During the COVID-19 pandemic, we all grew accustomed to requirements for wearing a mask inside hospitals and medical clinics. As evidence-based protocols have continued to evolve, mask mandates have changed. While mandatory masking ended in late March, you're still encouraged to wear a mask in some situations, such as if you're entering an area with high-risk patients or if you have symptoms of a respiratory virus.
As the threat from respiratory viruses, including COVID-19, flu and respiratory syncytial virus (RSV) evolves, Novant Health is routinely assessing risks to patients, visitors and team members. Should people need additional protection, Novant Health may implement safety guidelines, update visitor restrictions, reinstate mask requirements and encourage vaccines.
Other regional health care systems are also collaboratively making the decision to make masks optional, including Atrium Health, Atrium Health Wake Forest Baptist, CaroMont Health, Cone Health and Randolph Health.
While face mask guidelines will continue to evolve in Novant Health hospitals and clinics, you can always wear a mask if you're more comfortable in one. In fact, there are good reasons you may still want to go ahead and mask up, said Becky DeCamillis, a physician assistant at Novant Health Infectious Disease Specialists - Winston Salem.
“Now as we enter a new phase of discontinuing universal masking in healthcare settings, as we've seen starting to happen across the country, we're all faced with questions like, ‘When do I still need to wear a mask? When is it safe to unmask?’ And the answer is going to be different for everybody in every situation,” DeCamillis said.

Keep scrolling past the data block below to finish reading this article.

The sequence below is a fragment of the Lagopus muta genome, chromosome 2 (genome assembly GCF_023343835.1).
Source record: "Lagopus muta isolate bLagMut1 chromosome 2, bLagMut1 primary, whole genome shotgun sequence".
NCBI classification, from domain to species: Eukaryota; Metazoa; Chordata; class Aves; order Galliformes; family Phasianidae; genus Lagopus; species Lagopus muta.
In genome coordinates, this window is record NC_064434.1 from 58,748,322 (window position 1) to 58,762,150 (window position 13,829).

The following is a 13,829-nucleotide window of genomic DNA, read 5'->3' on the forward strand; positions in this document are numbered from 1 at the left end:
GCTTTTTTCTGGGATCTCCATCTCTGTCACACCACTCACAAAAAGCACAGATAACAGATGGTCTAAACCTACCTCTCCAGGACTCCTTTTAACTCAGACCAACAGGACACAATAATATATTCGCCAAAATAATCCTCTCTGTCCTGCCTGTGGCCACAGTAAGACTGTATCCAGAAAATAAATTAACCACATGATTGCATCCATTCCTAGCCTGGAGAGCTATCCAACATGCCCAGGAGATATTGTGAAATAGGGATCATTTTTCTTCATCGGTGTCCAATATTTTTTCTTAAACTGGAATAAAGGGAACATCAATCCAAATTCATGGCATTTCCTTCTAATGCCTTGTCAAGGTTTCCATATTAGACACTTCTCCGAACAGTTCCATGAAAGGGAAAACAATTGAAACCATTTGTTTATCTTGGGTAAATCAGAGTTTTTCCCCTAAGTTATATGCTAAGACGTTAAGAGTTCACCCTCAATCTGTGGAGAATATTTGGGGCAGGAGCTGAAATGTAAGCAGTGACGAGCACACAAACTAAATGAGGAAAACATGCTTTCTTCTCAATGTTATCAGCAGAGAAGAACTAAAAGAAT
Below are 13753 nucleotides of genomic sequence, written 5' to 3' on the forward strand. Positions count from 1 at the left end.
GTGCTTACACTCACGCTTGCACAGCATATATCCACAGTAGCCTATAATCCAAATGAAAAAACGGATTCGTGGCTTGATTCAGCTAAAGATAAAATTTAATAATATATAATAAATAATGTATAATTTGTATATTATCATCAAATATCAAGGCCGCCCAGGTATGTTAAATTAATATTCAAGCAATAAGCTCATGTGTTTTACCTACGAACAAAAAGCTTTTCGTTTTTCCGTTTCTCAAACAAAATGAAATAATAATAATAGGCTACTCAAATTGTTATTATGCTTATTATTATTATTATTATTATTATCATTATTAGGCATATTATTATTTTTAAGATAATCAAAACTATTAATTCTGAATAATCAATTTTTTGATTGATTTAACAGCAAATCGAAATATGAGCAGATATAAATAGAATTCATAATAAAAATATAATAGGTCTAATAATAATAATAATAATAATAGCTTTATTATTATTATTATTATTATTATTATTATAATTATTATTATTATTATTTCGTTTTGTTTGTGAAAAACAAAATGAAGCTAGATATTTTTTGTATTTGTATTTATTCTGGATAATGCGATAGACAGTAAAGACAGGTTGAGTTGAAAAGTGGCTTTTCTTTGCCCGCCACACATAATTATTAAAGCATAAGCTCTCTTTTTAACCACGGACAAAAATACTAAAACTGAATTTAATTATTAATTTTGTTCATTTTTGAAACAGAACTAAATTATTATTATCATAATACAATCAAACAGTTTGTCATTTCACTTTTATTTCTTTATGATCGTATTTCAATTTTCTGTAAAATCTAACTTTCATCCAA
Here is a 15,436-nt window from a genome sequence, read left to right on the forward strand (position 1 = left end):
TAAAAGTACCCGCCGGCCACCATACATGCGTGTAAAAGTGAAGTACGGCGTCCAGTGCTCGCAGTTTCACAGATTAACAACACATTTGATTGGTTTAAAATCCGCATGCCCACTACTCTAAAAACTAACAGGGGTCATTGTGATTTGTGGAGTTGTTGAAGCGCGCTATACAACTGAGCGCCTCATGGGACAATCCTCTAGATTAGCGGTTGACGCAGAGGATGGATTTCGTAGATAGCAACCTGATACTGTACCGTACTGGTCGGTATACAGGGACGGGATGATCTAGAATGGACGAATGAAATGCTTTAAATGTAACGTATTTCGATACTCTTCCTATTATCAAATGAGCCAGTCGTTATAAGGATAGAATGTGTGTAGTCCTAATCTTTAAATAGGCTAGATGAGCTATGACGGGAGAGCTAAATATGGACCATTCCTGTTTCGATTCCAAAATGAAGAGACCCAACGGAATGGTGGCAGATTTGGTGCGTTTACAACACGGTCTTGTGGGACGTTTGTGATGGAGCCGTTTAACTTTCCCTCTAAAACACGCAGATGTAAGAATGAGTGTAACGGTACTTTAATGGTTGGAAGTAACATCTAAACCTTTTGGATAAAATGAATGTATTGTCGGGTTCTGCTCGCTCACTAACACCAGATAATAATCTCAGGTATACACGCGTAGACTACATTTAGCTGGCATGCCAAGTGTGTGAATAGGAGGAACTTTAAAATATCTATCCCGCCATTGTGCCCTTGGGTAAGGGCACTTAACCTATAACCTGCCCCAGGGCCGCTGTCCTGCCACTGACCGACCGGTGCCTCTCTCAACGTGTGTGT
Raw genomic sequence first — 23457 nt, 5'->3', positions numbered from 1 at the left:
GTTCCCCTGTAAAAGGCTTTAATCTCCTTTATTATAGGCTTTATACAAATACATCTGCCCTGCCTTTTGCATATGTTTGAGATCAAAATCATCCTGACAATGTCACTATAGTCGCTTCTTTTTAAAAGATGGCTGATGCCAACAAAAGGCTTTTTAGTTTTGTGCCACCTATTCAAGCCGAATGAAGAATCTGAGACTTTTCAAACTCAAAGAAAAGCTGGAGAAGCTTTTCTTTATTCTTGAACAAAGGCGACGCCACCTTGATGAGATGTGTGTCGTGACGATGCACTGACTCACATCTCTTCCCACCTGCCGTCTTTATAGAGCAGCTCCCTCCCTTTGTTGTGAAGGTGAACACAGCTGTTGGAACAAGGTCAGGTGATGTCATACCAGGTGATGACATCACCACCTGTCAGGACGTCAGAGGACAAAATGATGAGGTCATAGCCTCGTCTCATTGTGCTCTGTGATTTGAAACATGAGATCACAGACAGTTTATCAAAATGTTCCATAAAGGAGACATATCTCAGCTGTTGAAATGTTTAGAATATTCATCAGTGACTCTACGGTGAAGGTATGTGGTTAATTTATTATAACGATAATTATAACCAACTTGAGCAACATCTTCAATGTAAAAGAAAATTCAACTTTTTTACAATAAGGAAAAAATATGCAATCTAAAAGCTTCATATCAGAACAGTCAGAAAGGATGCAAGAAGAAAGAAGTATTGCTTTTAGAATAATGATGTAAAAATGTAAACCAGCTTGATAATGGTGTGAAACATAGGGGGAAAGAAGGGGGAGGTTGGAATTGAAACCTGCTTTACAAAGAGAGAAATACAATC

To help you make the decision for yourself, here are four reasons you might still want to wear a mask.
1. You don’t want to get the flu, or another virus.
Evidence shows that face masks help protect against viruses other than COVID-19, particularly influenza A and B, the viruses responsible for most cases of the flu. So if you want extra protection from the flu, RSV and other respiratory illness, it’s a good idea to go ahead and put on a face mask.
“We're looking back on our flu seasons of 2021 and 2022, and we see that our flu transmission rates were super low. And that's largely due to masking,” DeCamillis explained. “The overwhelming evidence is that masking works to prevent and reduce transmission of these viruses.”
DeCamillis said there may be times when avoiding illness is more important than others, such as when you have a vacation or a family visit coming up that you want to make sure you’re healthy for.
Other smart precautions to take to avoid contracting the influenza virus are getting an annual flu shot, practicing proper hand hygiene by washing with soap and water for 20 seconds and avoiding touching your face as much as possible. Novant Health offers flu shots from both walk-in clinics and primary care providers.
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2. You are going to be around someone who has a lowered immune system.